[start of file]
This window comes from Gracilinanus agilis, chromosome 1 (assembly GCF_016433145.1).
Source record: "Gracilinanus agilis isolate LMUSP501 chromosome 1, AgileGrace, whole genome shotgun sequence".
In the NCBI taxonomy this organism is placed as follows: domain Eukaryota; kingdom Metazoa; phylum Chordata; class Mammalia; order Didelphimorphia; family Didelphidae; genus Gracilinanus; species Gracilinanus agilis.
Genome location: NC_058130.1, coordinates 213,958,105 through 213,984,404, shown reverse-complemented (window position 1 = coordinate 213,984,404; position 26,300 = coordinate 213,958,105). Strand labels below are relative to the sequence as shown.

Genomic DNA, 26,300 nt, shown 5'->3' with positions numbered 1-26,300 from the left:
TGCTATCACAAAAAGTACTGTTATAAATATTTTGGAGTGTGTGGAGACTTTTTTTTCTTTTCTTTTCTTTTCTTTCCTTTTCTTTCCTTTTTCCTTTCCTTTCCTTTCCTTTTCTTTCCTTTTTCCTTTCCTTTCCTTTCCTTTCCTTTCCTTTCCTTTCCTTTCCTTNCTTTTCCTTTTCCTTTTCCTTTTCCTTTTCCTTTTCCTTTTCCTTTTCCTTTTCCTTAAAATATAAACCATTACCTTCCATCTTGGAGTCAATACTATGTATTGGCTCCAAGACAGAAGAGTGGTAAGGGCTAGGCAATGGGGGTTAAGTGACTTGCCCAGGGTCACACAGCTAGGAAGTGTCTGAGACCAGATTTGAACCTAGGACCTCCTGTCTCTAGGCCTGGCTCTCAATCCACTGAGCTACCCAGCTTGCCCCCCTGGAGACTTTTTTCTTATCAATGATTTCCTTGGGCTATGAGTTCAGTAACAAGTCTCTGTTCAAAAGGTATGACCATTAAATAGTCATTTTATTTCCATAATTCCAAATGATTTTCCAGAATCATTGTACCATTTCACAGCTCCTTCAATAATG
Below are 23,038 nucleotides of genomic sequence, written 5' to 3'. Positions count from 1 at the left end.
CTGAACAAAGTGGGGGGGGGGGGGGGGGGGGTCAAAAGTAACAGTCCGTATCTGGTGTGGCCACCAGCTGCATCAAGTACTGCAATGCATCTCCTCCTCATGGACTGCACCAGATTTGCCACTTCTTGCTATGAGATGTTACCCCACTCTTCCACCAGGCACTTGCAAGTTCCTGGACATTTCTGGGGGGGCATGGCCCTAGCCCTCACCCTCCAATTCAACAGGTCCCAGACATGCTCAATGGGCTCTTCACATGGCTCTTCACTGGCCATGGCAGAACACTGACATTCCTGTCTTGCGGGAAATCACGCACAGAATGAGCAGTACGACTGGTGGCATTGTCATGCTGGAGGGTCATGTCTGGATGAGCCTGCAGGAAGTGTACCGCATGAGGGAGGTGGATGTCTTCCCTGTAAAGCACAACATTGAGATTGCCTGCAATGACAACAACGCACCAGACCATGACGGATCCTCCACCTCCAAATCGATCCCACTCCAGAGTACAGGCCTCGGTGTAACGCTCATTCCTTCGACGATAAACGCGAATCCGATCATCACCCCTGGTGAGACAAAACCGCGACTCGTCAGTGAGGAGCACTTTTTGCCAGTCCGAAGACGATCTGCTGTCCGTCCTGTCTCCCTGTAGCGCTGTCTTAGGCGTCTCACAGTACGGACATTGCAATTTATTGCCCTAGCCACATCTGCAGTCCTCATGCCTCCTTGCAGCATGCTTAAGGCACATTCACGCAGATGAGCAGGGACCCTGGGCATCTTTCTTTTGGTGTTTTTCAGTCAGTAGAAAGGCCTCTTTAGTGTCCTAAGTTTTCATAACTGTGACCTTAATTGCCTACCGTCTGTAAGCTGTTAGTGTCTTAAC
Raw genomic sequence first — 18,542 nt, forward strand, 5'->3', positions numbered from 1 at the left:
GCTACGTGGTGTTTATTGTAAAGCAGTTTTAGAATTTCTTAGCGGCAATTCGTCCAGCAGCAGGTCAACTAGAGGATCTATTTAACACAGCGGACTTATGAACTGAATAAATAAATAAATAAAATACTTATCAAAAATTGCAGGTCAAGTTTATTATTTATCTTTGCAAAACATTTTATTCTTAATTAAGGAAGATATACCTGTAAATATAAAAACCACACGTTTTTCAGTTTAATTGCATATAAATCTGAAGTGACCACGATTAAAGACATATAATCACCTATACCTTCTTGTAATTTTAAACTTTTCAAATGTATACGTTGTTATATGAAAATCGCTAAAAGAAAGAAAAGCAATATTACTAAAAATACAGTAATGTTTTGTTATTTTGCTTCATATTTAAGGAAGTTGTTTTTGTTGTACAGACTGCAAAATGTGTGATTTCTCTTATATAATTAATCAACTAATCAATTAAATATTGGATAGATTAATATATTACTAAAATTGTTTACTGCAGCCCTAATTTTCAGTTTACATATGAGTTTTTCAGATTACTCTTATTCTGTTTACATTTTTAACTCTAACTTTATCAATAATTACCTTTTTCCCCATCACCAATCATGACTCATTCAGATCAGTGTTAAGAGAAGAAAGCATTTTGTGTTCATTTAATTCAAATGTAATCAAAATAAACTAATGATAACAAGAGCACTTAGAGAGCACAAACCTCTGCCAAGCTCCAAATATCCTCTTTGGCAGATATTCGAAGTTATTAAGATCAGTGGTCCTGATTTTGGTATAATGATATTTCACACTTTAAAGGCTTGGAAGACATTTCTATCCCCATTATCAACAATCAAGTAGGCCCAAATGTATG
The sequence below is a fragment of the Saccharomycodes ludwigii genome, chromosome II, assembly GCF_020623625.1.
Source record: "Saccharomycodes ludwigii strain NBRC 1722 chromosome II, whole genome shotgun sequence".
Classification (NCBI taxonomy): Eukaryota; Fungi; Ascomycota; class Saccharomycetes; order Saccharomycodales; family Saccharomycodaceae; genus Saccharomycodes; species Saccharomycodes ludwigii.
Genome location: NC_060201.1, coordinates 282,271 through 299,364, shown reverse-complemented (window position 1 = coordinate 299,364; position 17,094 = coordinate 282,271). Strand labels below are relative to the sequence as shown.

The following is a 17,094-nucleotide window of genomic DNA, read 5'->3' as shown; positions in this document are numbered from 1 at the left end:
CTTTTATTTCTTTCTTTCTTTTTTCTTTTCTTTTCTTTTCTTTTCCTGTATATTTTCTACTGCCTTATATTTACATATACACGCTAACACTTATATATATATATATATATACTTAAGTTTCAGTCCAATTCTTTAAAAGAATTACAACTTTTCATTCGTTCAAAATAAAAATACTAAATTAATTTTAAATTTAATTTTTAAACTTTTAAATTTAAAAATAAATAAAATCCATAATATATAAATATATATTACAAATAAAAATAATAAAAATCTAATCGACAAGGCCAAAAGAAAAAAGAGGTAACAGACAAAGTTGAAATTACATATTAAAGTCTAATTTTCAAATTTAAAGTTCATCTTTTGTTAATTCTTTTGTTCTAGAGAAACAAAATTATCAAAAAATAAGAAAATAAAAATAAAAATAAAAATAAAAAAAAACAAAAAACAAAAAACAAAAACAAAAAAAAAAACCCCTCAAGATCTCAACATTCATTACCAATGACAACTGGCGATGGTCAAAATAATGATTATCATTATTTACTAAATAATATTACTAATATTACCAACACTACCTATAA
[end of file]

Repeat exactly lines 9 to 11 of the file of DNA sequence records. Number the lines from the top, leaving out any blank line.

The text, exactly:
Raw genomic sequence first — 18,542 nt, forward strand, 5'->3', positions numbered from 1 at the left:
GCTACGTGGTGTTTATTGTAAAGCAGTTTTAGAATTTCTTAGCGGCAATTCGTCCAGCAGCAGGTCAACTAGAGGATCTATTTAACACAGCGGACTTATGAACTGAATAAATAAATAAATAAAATACTTATCAAAAATTGCAGGTCAAGTTTATTATTTATCTTTGCAAAACATTTTATTCTTAATTAAGGAAGATATACCTGTAAATATAAAAACCACACGTTTTTCAGTTTAATTGCATATAAATCTGAAGTGACCACGATTAAAGACATATAATCACCTATACCTTCTTGTAATTTTAAACTTTTCAAATGTATACGTTGTTATATGAAAATCGCTAAAAGAAAGAAAAGCAATATTACTAAAAATACAGTAATGTTTTGTTATTTTGCTTCATATTTAAGGAAGTTGTTTTTGTTGTACAGACTGCAAAATGTGTGATTTCTCTTATATAATTAATCAACTAATCAATTAAATATTGGATAGATTAATATATTACTAAAATTGTTTACTGCAGCCCTAATTTTCAGTTTACATATGAGTTTTTCAGATTACTCTTATTCTGTTTACATTTTTAACTCTAACTTTATCAATAATTACCTTTTTCCCCATCACCAATCATGACTCATTCAGATCAGTGTTAAGAGAAGAAAGCATTTTGTGTTCATTTAATTCAAATGTAATCAAAATAAACTAATGATAACAAGAGCACTTAGAGAGCACAAACCTCTGCCAAGCTCCAAATATCCTCTTTGGCAGATATTCGAAGTTATTAAGATCAGTGGTCCTGATTTTGGTATAATGATATTTCACACTTTAAAGGCTTGGAAGACATTTCTATCCCCATTATCAACAATCAAGTAGGCCCAAATGTATG
The sequence below is a fragment of the Saccharomycodes ludwigii genome, chromosome II, assembly GCF_020623625.1.